Commentary: Solving Nonprofits’ Thanksgiving Dinner Problem

Each Thanksgiving grandchildren sigh and explain the social sector to America. It goes something like this: first, Grandpa asks his eldest granddaughter about work. She excitedly talks about joining the staff of an innovative nonprofit. Then, from the other end of the table, Aunt Sally pipes up, “oh, it’s so great that you’re volunteering.” The granddaughter takes a deep breath and again explains that, in fact, she has a “real” job.

Many people who work in the nonprofit sector experienced similar moments with extended family — whether across a table or a video call. These moments remind us of a broader dynamic in our society: people simply do not understand the scale, complexity, and influence of the nonprofit sector. Most Americans do not recognize that nonprofits account for well over $1 trillion in economic activity every year. Nor do they realize that more than 13 million people are employed by nonprofits in the United States, about the same number as in manufacturing.

Somehow, a pillar of the American experiment is invisible. This ignorance is not merely an inconvenience for ambitious grandchildren, it is a challenge for the social contract. When citizens do not understand a part of their society, political leaders fail to cultivate it. We see the consequences of this inattention in the outdated policy frameworks and inadequate regulatory frameworks that hamper the social sector. 

I am far from the first to highlight that American society does not understand the social sector. Nonprofit leaders have wrestled with this misalignment for decades. So, what do we do about it?

There are many Thanksgiving dinner conversations to be had where one citizen explains to another. We thank those granddaughters for their patience. But our opportunity is bigger, for it is a moment when our society is actively reconsidering the social contract. Our shared understanding of two other pillars of society — business and government — is clearly in flux.

Corporate social responsibility has gone from slogan to strategic priority for employees, managers, and investors. As a consequence, the business world is stepping into social issues and politics in new and evolving ways. The COVID-19 pandemic highlighted government’s role as an essential backstop, with governments spending money at scale once thought impossible. At the same time, we watch the crumbling capacity of our political leaders to reach agreement and to tackle long-term problems. 

As America rethinks business and government, we can do the same for the social sector. There’s more good news: We simply have better data. Improved data collection, data visualization techniques, and communications technologies offer an opportunity to weave together a once disparate story. The field has collected billions upon billions of pieces of data about nonprofits, foundations, grants, and volunteering opportunities. These data can ground conversation in facts and offers new opportunities for storytelling.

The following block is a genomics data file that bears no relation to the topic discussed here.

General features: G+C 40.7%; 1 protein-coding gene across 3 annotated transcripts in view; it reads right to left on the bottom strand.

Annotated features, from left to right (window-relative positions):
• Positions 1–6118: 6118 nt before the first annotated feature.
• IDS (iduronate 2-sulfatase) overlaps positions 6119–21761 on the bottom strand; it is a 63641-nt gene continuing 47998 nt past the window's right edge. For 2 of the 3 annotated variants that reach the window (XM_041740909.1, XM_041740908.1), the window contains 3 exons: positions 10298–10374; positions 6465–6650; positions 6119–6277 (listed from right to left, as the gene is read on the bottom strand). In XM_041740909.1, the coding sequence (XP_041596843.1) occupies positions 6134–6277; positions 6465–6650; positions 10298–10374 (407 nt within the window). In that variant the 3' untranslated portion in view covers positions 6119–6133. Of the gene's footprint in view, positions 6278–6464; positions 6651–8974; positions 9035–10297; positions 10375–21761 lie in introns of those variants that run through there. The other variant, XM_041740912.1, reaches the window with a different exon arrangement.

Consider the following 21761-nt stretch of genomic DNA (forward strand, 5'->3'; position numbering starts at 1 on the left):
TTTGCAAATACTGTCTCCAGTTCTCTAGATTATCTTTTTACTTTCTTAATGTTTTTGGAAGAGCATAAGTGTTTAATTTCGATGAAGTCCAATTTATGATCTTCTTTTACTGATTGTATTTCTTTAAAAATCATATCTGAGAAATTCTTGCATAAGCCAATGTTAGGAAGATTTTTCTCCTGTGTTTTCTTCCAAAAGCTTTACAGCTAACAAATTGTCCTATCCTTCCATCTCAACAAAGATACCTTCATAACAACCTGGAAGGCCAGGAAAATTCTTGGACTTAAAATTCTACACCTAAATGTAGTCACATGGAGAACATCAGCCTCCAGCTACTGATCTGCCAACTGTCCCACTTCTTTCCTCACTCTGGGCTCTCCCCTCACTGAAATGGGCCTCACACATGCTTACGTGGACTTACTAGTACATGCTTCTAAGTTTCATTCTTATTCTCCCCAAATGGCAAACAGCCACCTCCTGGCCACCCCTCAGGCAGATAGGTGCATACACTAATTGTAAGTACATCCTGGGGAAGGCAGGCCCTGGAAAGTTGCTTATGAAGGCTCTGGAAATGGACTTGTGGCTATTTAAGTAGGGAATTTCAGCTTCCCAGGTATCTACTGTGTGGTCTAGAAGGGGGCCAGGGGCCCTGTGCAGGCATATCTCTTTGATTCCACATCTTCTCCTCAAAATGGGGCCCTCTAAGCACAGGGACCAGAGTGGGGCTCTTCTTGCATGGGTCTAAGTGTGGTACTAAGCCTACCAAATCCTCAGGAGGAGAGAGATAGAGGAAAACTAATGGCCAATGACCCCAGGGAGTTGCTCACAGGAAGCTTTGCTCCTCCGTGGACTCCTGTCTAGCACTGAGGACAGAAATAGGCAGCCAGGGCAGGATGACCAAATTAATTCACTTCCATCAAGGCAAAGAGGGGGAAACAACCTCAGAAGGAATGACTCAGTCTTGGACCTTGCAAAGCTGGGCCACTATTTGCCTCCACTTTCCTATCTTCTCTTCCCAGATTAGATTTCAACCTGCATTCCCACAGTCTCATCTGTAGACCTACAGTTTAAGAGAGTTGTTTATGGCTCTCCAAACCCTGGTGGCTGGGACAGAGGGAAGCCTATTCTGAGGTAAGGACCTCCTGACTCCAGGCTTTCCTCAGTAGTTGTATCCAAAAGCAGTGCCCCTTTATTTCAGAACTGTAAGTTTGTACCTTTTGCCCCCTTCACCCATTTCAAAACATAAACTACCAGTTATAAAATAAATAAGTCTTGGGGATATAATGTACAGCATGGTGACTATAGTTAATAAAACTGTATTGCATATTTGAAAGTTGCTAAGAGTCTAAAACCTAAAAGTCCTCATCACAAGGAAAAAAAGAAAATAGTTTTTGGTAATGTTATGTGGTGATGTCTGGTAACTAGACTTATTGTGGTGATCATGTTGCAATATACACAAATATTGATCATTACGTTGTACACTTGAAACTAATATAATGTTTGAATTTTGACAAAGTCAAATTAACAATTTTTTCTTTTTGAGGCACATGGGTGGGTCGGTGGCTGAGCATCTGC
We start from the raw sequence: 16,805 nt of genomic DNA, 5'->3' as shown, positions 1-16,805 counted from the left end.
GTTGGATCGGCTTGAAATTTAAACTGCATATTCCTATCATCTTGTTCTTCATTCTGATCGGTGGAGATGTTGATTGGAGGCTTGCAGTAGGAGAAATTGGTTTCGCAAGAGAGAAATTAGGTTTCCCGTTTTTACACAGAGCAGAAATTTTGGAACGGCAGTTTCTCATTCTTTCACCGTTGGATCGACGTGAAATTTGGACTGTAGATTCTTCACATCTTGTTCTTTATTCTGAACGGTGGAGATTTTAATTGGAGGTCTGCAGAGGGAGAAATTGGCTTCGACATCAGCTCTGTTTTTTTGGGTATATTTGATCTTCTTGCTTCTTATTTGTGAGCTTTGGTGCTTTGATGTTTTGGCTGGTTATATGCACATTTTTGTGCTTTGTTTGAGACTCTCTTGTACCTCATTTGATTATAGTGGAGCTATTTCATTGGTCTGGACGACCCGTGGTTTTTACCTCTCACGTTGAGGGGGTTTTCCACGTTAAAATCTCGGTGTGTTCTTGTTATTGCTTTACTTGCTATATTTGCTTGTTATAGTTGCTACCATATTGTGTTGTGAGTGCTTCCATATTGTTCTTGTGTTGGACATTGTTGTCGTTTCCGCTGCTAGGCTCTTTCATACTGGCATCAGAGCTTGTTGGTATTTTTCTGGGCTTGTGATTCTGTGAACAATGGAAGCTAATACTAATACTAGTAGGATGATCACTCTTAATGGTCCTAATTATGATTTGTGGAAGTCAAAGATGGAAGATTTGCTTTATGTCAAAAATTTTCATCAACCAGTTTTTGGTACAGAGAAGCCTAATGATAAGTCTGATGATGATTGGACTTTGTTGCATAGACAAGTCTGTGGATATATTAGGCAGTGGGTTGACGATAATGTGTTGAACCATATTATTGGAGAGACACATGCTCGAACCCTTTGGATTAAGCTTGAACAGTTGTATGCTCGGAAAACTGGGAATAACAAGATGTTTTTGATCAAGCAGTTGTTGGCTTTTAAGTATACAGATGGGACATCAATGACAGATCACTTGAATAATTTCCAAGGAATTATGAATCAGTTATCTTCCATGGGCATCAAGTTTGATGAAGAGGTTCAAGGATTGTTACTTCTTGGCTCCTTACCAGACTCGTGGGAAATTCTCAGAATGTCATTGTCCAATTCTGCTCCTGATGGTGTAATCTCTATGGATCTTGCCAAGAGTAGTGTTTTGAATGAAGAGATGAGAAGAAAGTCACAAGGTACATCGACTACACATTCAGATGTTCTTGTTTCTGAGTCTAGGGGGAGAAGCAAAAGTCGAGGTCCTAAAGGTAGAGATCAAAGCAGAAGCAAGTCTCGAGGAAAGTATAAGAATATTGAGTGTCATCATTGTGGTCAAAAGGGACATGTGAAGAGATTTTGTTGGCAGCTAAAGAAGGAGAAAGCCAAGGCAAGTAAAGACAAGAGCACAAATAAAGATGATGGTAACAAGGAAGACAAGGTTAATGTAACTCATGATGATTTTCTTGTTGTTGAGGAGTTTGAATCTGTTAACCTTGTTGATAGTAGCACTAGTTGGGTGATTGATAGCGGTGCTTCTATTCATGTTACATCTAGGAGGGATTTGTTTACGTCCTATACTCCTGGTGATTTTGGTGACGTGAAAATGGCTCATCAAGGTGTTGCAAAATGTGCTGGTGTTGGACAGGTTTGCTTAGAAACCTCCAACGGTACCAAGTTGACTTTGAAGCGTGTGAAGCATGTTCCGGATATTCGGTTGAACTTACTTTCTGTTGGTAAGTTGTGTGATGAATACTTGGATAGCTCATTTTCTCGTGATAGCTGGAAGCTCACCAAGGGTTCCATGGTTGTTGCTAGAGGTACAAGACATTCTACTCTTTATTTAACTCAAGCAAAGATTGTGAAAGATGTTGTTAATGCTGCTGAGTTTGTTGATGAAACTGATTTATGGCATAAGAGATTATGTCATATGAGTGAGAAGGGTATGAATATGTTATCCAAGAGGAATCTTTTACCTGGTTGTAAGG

We face another challenge. Typically, people do not tend to talk abstractly about nonprofits as a group. Instead, they use plain language to describe categories of nonprofits: homeless shelters, art museums, health clinics, or think tanks. How can we coherently describe what that diversity has in common? A shared tax status is a start; but we must admit that tax status is a weak foundation for storytelling. Instead, we must focus on purpose.

Purpose is our organizational reason for being. We are a set of organizations fundamentally devoted to making a better world. The social sector is unique in that it is private action for public purpose. The public purpose exhibited by countless businesses is to be celebrated, as are the countless hybrid models that blend different aspects of society together for good. But none of that need stop the social sector’s embrace of purpose as core to our identity.

We have what we need to tell a better Thanksgiving story. First, a ripe moment to rethink the roles of institutions in our society. Second, we have data to tell a richer story. Third, we have the clarity of knowing we are purpose first. 

The opportunity goes even deeper when we think about how this can help us understand ourselves. The social sector is more than just a pile of organizations. It is an ecosystem of players that interact through grants, collaborations, data sharing, and more. Even with our diversity and contradiction, we can be thought of as a coherent whole. 

Science has shown again and again that a whole can be greater than the sum of its parts. Ant colonies, crystals, and marketplaces each behave more like a distinct organism than a pile of components. Adding up their pieces doesn’t tell the whole story of their creative power. As we look at the aggregate of the social sector, we can begin to explore how we might do the same. New data and new visualizations offer a chance to reimagine an old story.  

And, along the way, we might make Thanksgiving dinner a bit easier for some of America’s future leaders.    


Jacob Harold is executive vice president of Candid and oversaw the development of Candid’s new United States Social Sector Dashboard which you can find here.